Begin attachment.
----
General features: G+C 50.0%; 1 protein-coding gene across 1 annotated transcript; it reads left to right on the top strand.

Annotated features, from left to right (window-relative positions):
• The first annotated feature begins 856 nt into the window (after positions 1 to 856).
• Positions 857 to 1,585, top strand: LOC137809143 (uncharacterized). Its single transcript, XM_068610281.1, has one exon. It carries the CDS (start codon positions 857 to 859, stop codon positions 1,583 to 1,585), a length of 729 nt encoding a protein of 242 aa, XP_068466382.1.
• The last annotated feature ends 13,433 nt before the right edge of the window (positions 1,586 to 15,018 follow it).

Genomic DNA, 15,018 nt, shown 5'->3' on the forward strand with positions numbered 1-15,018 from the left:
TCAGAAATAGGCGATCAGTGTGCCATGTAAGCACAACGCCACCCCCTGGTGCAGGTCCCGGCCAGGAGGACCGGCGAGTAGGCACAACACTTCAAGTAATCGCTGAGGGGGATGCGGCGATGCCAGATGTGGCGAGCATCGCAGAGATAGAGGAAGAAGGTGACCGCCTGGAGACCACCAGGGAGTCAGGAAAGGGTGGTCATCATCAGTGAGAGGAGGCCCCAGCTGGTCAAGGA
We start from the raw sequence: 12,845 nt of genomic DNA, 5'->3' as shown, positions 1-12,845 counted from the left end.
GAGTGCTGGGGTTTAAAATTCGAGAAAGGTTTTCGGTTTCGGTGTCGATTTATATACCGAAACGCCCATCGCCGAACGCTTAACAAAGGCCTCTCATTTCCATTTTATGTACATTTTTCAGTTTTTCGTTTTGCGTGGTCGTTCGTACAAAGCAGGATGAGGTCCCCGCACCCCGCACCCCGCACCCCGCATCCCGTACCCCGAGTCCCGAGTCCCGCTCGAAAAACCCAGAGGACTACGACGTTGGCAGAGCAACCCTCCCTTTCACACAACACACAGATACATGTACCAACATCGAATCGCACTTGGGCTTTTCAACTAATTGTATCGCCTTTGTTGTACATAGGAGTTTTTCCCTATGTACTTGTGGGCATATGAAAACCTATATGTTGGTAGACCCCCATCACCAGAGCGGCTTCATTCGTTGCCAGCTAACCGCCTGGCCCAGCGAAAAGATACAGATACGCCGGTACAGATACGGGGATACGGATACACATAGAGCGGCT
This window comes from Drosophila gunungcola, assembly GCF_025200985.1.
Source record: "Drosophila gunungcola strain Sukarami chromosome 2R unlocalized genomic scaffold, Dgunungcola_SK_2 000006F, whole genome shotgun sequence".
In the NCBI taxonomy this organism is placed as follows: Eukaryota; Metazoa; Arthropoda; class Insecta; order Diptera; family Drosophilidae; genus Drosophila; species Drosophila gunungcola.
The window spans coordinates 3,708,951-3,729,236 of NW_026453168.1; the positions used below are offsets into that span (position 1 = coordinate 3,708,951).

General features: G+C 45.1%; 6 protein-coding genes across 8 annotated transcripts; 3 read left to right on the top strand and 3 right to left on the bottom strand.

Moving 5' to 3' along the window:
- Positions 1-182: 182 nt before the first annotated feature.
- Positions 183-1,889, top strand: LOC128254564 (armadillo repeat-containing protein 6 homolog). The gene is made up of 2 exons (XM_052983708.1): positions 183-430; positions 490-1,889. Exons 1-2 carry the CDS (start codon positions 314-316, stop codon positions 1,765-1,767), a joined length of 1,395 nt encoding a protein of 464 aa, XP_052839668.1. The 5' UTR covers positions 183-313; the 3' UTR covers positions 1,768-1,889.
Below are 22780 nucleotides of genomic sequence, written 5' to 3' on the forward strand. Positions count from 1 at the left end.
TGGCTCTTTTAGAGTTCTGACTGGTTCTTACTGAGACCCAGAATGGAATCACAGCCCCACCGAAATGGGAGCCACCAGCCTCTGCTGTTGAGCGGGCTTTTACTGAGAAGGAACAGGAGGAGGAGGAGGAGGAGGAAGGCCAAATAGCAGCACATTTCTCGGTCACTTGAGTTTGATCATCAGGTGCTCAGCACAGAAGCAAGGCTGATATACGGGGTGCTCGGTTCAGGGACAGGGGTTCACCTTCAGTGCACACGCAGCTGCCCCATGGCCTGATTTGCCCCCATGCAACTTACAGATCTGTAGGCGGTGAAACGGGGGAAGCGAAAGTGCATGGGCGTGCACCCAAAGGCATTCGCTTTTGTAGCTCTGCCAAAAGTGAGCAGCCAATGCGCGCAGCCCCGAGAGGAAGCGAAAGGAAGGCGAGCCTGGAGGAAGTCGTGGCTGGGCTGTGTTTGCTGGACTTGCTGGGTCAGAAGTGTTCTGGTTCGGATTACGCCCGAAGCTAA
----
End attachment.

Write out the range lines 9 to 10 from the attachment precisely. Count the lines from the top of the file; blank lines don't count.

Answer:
GAGTGCTGGGGTTTAAAATTCGAGAAAGGTTTTCGGTTTCGGTGTCGATTTATATACCGAAACGCCCATCGCCGAACGCTTAACAAAGGCCTCTCATTTCCATTTTATGTACATTTTTCAGTTTTTCGTTTTGCGTGGTCGTTCGTACAAAGCAGGATGAGGTCCCCGCACCCCGCACCCCGCACCCCGCATCCCGTACCCCGAGTCCCGAGTCCCGCTCGAAAAACCCAGAGGACTACGACGTTGGCAGAGCAACCCTCCCTTTCACACAACACACAGATACATGTACCAACATCGAATCGCACTTGGGCTTTTCAACTAATTGTATCGCCTTTGTTGTACATAGGAGTTTTTCCCTATGTACTTGTGGGCATATGAAAACCTATATGTTGGTAGACCCCCATCACCAGAGCGGCTTCATTCGTTGCCAGCTAACCGCCTGGCCCAGCGAAAAGATACAGATACGCCGGTACAGATACGGGGATACGGATACACATAGAGCGGCT
This window comes from Drosophila gunungcola, assembly GCF_025200985.1.